HANS ZENDER (b.1936): Issei no kyō for Soprano and Orchestra (Claron McFadden [soprano], Cologne Radio Symphony Orchestra; Johannes Kalitzke. rec. 2010), Nanzen no kyō - Canto VII for 4 Choral and Instrumental Groups (Cologne Radio Choir, Cologne RSO; Hans Zender. rec. 1993 - First Recordings), Dialog mit Haydn for 2 Pianos and 3 Orchestral Groups (Hermann Kretzschmar, Ueli Wiget [pianos], State Youth Orchestra; Zender. rec. 1993).
Catalogue Number: 11T052
Reference: WER 7339 2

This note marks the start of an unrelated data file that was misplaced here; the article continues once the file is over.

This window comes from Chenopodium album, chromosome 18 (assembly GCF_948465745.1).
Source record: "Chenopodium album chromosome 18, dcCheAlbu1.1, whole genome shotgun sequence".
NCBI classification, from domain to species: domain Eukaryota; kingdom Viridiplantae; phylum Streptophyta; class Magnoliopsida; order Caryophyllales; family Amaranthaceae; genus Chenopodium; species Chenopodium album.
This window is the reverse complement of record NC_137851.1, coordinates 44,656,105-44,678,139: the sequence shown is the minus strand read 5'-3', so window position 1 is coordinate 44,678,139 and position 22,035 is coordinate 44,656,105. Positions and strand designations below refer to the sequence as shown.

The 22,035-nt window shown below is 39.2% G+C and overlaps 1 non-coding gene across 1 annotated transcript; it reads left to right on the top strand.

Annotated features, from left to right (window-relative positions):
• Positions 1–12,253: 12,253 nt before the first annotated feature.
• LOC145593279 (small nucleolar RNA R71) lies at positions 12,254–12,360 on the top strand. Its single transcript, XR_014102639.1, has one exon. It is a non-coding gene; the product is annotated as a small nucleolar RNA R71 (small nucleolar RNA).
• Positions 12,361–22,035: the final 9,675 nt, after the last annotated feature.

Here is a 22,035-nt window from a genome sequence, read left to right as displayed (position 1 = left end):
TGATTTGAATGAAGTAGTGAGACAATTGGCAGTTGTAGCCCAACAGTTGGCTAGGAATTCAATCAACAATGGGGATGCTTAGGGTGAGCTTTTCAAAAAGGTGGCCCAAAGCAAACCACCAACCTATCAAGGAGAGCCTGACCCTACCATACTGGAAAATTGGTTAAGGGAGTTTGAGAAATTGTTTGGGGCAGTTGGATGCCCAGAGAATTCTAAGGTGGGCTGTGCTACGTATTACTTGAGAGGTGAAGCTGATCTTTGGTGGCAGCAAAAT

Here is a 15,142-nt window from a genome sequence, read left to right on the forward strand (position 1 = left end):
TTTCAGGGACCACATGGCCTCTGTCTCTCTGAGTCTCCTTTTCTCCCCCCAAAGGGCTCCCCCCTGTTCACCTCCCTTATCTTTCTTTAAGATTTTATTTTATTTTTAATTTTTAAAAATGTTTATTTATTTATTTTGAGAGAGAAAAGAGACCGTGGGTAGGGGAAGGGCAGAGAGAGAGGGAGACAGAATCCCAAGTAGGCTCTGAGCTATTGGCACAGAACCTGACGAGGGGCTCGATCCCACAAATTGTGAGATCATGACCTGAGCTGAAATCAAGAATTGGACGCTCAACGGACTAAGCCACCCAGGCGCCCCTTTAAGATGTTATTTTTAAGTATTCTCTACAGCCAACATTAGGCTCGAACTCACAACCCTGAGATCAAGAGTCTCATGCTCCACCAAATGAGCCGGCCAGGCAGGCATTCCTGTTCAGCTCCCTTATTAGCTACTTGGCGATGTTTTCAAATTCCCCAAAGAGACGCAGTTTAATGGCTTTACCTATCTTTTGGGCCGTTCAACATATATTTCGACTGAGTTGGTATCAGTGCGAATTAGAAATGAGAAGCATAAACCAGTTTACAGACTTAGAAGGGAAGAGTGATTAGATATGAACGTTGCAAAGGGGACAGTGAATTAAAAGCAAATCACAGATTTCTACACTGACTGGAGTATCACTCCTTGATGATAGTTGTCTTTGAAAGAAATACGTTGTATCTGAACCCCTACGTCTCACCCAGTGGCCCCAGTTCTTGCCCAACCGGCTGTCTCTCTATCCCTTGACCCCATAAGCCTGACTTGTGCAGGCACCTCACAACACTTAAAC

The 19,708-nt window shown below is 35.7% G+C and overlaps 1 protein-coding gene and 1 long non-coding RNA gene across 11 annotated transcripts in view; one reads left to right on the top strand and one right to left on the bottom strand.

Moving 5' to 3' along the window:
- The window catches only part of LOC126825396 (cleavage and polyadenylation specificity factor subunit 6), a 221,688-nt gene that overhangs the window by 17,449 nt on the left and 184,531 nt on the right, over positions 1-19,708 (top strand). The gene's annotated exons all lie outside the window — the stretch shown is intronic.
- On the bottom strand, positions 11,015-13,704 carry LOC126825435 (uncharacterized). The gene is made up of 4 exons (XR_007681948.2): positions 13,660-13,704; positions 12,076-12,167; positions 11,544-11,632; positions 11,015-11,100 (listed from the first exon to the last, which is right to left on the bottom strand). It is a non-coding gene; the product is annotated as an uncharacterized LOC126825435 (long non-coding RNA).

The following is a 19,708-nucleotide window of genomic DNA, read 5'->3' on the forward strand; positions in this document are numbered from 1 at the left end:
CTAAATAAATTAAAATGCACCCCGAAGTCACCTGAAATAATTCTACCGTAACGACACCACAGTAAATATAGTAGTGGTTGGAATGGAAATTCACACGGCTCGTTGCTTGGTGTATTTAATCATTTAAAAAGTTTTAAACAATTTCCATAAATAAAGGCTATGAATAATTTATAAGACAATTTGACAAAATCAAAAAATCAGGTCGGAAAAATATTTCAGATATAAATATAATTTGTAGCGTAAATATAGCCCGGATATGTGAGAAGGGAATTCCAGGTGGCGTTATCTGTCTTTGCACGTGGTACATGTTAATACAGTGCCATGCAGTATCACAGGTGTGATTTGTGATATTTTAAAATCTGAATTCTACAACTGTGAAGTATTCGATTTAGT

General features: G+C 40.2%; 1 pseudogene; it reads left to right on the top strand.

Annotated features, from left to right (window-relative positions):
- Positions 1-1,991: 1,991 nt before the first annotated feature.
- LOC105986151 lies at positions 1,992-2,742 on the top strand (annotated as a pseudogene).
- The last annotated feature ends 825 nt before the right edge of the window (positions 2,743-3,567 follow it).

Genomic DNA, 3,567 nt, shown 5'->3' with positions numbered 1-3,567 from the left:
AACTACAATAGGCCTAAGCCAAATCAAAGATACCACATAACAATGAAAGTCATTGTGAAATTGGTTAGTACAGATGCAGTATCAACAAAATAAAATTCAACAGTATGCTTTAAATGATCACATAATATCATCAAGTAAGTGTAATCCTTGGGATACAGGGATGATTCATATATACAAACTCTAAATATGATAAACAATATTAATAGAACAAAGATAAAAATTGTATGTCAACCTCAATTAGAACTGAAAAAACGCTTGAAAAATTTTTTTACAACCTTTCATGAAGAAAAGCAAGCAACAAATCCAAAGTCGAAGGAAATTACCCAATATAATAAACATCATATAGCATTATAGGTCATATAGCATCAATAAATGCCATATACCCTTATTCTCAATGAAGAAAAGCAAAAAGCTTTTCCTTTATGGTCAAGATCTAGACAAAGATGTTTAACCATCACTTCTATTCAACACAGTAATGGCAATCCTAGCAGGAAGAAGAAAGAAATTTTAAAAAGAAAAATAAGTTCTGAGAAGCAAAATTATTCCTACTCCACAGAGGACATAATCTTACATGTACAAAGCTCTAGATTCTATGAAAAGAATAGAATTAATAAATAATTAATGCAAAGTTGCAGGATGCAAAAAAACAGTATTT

Description: Zender the composer has a very individual way of connecting with the music of the past, informed, no doubt, by the encyclopædic repertoire of Zender the condictor, as much at home in Lachenmann as Mozart, or in Schubert as Nono. The 1982 Dialog views Haydn's 'Surprise' symphony through the splintered prism of virtually everything that has happened in music since. The work is scored for three orchestral groups tuned microtones apart, including two differently tuned pianos, which play an important rôle. The "fundamental elements [of Haydn's music] appear interchanged, distorted, mixed up, superimposed, partly destroyed or beyond recognition” according to the composer, and the real surprise is when clearly recognizable transcribed excerpts suddenly jut through the fabric. Zender's "Japanese" pieces - which don't sound remotely Japanese; that's not the idea - explore philosophical concepts outside the Western tradition, to do with the multiplicity of realities, time, and the absence of ego. The two here use texts by the Zen poet Ikkyū. In Issei no kyō the poem is set four times in four different languages; the 'non-linear' version recorded here interweaves the 'characters' in a complex cut-up and montage technique. Nanzen no kyō alternates movements that circle within themselves with others that constantly produce something new without repetition, in a complex texture that results from the division of both orchestra and choir into four spatially separated sections.